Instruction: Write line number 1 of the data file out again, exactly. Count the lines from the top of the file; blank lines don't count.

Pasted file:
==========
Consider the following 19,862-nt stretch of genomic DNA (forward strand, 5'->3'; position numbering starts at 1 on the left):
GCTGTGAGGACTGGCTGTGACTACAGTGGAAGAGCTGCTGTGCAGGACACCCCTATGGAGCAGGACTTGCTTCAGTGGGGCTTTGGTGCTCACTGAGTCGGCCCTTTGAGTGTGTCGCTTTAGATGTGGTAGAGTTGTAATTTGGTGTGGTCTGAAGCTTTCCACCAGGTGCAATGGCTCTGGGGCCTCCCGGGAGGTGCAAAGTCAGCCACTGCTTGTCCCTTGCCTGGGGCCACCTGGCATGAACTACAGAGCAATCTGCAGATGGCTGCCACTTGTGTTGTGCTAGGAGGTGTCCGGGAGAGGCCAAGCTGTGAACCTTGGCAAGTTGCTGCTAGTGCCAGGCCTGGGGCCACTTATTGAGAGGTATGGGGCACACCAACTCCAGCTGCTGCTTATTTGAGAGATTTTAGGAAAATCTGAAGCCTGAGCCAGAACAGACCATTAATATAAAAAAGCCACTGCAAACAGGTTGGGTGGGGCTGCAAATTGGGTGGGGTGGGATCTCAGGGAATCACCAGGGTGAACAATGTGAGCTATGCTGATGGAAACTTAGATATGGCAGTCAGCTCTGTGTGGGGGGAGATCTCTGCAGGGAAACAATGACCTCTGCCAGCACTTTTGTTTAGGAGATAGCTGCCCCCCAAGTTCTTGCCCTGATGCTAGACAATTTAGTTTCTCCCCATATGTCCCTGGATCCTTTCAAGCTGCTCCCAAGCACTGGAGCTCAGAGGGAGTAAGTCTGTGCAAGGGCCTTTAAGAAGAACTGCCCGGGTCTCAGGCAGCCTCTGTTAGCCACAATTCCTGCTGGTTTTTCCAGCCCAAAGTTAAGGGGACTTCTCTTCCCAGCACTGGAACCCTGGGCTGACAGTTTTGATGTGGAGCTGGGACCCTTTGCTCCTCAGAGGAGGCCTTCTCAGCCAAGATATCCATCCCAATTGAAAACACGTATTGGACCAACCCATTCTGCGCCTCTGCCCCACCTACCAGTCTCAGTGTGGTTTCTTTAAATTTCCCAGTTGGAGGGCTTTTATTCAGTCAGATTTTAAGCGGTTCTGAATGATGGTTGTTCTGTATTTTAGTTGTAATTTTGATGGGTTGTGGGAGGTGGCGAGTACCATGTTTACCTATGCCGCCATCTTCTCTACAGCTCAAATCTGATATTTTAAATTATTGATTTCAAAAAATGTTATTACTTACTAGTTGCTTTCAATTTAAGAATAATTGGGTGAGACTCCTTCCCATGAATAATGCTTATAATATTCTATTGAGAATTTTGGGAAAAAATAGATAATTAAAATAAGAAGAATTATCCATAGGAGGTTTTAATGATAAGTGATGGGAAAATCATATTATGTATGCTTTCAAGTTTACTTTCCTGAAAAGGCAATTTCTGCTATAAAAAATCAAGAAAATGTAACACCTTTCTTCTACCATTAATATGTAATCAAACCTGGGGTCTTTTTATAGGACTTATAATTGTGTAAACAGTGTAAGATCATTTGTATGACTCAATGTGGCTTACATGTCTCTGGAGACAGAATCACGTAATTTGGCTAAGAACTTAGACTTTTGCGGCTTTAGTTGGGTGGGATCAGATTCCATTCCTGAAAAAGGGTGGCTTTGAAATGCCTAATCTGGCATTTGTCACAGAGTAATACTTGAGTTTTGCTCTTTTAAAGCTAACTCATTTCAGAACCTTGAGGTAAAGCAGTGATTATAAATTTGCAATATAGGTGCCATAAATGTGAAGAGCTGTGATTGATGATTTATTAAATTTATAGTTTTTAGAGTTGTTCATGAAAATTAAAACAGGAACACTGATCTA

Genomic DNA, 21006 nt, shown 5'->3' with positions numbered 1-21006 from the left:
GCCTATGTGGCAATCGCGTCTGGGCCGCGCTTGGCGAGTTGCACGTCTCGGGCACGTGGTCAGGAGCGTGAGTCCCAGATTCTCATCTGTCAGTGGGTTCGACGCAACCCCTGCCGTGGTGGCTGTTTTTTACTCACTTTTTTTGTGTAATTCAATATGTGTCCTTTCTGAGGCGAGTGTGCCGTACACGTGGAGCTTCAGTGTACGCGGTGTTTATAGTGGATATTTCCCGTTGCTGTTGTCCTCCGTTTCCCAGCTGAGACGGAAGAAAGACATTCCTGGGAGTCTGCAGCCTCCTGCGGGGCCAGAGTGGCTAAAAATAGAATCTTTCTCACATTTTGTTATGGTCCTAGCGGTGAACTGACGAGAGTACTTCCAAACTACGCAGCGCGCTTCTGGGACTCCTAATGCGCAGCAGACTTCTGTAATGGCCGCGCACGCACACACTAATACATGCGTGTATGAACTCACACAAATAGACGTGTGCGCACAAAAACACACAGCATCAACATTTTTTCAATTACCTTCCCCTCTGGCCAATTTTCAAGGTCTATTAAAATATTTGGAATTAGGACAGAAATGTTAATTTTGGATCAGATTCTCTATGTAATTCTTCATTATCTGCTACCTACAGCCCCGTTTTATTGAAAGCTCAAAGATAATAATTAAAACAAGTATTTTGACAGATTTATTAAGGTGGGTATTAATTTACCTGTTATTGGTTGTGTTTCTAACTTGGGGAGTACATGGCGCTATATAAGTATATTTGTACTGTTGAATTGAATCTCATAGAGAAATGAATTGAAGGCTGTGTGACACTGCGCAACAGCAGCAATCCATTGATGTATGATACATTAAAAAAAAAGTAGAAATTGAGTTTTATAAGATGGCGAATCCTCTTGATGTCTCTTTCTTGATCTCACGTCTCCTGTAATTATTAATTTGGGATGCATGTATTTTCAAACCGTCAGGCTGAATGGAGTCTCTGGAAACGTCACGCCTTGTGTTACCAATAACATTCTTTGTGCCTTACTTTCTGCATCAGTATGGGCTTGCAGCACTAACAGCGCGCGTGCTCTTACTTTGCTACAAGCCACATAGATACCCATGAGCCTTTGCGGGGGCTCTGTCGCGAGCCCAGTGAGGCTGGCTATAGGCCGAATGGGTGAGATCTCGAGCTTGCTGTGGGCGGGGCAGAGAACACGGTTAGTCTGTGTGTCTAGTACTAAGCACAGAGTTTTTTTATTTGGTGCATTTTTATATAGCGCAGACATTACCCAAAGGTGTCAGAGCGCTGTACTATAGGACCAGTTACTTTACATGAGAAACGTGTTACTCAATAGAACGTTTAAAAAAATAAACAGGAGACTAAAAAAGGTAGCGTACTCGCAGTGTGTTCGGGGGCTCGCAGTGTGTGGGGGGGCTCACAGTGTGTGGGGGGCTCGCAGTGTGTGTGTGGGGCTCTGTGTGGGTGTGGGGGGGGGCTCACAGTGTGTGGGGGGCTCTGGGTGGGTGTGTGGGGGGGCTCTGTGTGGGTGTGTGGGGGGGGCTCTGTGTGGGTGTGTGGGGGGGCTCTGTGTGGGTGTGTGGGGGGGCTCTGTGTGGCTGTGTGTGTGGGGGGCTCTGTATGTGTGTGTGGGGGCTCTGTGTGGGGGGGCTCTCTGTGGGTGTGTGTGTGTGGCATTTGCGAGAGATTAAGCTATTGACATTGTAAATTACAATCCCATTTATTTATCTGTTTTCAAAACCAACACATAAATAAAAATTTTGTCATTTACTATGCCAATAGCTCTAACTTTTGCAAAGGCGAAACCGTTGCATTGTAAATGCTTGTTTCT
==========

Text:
Consider the following 19,862-nt stretch of genomic DNA (forward strand, 5'->3'; position numbering starts at 1 on the left):